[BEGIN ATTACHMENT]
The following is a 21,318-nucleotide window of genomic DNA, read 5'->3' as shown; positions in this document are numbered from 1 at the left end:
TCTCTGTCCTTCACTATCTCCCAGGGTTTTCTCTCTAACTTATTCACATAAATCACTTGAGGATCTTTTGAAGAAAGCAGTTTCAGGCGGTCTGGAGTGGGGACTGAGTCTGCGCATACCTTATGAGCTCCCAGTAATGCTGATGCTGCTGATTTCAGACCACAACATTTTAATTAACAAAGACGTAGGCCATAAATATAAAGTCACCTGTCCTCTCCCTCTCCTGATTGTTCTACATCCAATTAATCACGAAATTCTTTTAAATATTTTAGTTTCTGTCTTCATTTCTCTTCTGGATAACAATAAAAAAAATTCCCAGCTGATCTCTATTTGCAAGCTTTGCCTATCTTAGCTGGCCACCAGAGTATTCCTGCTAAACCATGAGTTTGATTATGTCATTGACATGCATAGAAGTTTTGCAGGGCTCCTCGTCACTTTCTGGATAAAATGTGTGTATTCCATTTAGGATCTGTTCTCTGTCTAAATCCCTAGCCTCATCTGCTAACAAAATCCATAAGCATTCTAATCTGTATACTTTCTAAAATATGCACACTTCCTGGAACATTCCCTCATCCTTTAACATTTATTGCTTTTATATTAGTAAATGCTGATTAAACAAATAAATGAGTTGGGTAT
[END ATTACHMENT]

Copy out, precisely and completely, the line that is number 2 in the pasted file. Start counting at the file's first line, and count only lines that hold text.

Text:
TCTCTGTCCTTCACTATCTCCCAGGGTTTTCTCTCTAACTTATTCACATAAATCACTTGAGGATCTTTTGAAGAAAGCAGTTTCAGGCGGTCTGGAGTGGGGACTGAGTCTGCGCATACCTTATGAGCTCCCAGTAATGCTGATGCTGCTGATTTCAGACCACAACATTTTAATTAACAAAGACGTAGGCCATAAATATAAAGTCACCTGTCCTCTCCCTCTCCTGATTGTTCTACATCCAATTAATCACGAAATTCTTTTAAATATTTTAGTTTCTGTCTTCATTTCTCTTCTGGATAACAATAAAAAAAATTCCCAGCTGATCTCTATTTGCAAGCTTTGCCTATCTTAGCTGGCCACCAGAGTATTCCTGCTAAACCATGAGTTTGATTATGTCATTGACATGCATAGAAGTTTTGCAGGGCTCCTCGTCACTTTCTGGATAAAATGTGTGTATTCCATTTAGGATCTGTTCTCTGTCTAAATCCCTAGCCTCATCTGCTAACAAAATCCATAAGCATTCTAATCTGTATACTTTCTAAAATATGCACACTTCCTGGAACATTCCCTCATCCTTTAACATTTATTGCTTTTATATTAGTAAATGCTGATTAAACAAATAAATGAGTTGGGTAT